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Allium sphaerocephalon

Allium sphaerocephalon

This green to purple summer-flowering ornamental onion looks great planted in combination with Nepeta 'Six Hills Giant', Centranthus ruber and Rosa 'Gertrude Jekyll' ('Ausbord') AGM. Its oval flowerheads stand about 60cm or more tall - insects love them, and they add movement and interest to borders.


Vital statistics

Common name
Round-headed leek
Height & spread
60 x 90cm (2 x 3 ft).
Bulbous perennial
Fertile, well-drained soil
Full sun
Fully hardy but may be tender when young


The name Allium is from the ancient name for garlic, which is part of the genus. There are estimated to be around 700 species within the genus, and many cultivars. There are perennials and biennials, ranging in height from 10 - 150cm or more.

They are mainly from dry and mountainous areas in the northern hemisphere, and they have adapted to live in almost every plant habitat on the planet, from ice cold tundra to arid deserts.

Many members of the genus give themselves away with the distinctive smell of onions when the bulb or foliage is bruised.

They have upright to spreading linear-shaped leaves. The flowers are bell, star or cup shaped and are borne in spherical umbels 1 - 10cm across.

In most species, a single bulb produces clusters of offset bulbs around it, which gradually form clumps. Taller species look good in groups in a border. The flower heads dry well.

Several species have culinary uses, including A. sativum (garlic), culinary onions, shallots and chives. The whole group was prized by the ancients as possessing medical and aphrodisiac qualities as well as flavour, and the Romans are sometimes held responsible for their wide distribution by taking them wherever they went.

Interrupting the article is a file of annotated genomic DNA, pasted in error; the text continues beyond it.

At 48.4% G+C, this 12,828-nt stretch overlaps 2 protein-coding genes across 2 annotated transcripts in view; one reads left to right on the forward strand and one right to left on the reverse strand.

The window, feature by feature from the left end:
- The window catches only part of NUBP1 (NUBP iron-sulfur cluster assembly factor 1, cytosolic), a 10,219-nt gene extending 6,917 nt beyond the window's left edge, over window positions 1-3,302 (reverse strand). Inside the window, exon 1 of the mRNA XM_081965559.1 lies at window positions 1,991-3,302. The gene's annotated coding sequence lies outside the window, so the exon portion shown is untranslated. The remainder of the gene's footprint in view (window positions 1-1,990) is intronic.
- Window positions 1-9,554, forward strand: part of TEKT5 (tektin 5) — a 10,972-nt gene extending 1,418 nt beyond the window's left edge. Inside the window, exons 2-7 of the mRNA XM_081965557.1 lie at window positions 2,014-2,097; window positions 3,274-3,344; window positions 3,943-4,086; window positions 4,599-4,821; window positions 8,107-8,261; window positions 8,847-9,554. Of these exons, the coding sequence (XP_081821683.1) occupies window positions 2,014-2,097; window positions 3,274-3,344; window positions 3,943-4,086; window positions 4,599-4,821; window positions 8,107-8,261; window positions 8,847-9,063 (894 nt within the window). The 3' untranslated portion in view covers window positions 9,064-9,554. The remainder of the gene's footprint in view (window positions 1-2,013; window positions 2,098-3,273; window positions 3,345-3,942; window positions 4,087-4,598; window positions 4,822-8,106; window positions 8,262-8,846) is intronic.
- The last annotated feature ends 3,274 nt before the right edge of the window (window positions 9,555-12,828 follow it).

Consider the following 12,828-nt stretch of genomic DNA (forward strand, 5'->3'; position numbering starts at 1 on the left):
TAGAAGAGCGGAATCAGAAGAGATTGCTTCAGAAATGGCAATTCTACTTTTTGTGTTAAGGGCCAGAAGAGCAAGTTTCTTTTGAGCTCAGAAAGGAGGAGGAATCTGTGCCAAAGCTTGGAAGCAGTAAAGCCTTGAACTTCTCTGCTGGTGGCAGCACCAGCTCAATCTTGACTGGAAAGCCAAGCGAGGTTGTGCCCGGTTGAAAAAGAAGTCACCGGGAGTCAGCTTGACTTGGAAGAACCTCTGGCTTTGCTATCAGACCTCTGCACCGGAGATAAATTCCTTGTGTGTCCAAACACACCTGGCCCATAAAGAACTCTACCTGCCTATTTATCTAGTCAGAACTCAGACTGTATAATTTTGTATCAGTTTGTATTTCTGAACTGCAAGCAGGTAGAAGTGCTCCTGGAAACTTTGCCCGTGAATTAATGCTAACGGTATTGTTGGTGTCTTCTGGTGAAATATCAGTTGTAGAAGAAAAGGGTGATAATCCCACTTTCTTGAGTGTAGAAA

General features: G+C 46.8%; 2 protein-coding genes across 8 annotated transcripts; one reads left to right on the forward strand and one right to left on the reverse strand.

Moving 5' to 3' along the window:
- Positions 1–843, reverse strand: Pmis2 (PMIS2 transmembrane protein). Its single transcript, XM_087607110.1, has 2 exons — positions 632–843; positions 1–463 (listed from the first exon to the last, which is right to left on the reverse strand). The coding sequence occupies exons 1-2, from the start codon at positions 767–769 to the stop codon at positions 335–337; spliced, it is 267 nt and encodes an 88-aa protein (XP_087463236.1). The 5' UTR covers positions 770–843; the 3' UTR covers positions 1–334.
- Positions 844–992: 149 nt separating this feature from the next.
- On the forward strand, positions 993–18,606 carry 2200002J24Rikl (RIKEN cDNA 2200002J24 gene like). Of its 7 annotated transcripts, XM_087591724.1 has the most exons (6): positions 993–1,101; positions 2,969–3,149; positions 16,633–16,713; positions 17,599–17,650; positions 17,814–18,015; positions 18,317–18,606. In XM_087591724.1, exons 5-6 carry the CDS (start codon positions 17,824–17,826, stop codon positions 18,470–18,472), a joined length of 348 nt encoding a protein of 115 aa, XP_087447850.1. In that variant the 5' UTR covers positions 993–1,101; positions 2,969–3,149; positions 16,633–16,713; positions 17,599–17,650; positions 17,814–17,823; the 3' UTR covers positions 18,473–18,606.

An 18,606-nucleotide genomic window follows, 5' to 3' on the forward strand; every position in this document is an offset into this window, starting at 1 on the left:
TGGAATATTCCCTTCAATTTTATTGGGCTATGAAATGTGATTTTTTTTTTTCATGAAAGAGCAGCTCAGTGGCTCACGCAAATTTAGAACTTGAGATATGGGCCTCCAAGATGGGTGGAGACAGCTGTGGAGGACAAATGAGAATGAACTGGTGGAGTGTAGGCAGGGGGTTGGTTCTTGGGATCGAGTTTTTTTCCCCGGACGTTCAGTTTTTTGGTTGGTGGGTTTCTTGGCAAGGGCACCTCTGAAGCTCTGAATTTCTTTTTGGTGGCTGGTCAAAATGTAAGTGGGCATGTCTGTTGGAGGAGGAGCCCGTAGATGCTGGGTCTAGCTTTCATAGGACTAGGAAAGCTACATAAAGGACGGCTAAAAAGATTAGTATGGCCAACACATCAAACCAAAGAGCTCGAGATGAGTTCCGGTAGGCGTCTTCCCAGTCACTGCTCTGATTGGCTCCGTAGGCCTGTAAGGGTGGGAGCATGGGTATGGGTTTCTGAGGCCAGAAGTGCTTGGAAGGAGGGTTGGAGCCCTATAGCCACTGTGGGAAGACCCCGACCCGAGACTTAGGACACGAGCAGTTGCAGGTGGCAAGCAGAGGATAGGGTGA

Allium sphaerocephalon

This summer-flowering bulbous perennial has straight, slender stems that reach between 60 - 90cm (2 - 3 ft). Each stem is topped by a small, egg-shaped flower head, that starts off completely green before turning purple at the tip and becoming deep reddish purple. Contact with bulbs may irritate skin.

Find this drumstick allium in garden four of our Gardens Through Time. It has very slender stems, almost chive-like, with teardrop-shaped flowerheads as opposed to the usual conical sphere. They sit very well in a rose bed and also look good among vegetables in our Kitchen Garden.


  • Grow in fertile, well-drained soil in full sun. Plant bulbs 5-10cm (2-4in) deep in autumn.
  • Plant clump-forming species with rhizomes at or just below the soil surface in spring.
  • Alliums are susceptible to white rot, downy mildew and onion fly.


  • Propagate by offsets, removed when dormant or by seed in spring at about 13°C (55°F). Keep moist and well ventilated, and dry progressively as foliage dies back. Prick out and pot on when dormant. Seed grown plants, however, may not come true to the parent.
  • Alternatively divide clumps of spring flowering species in summer. 

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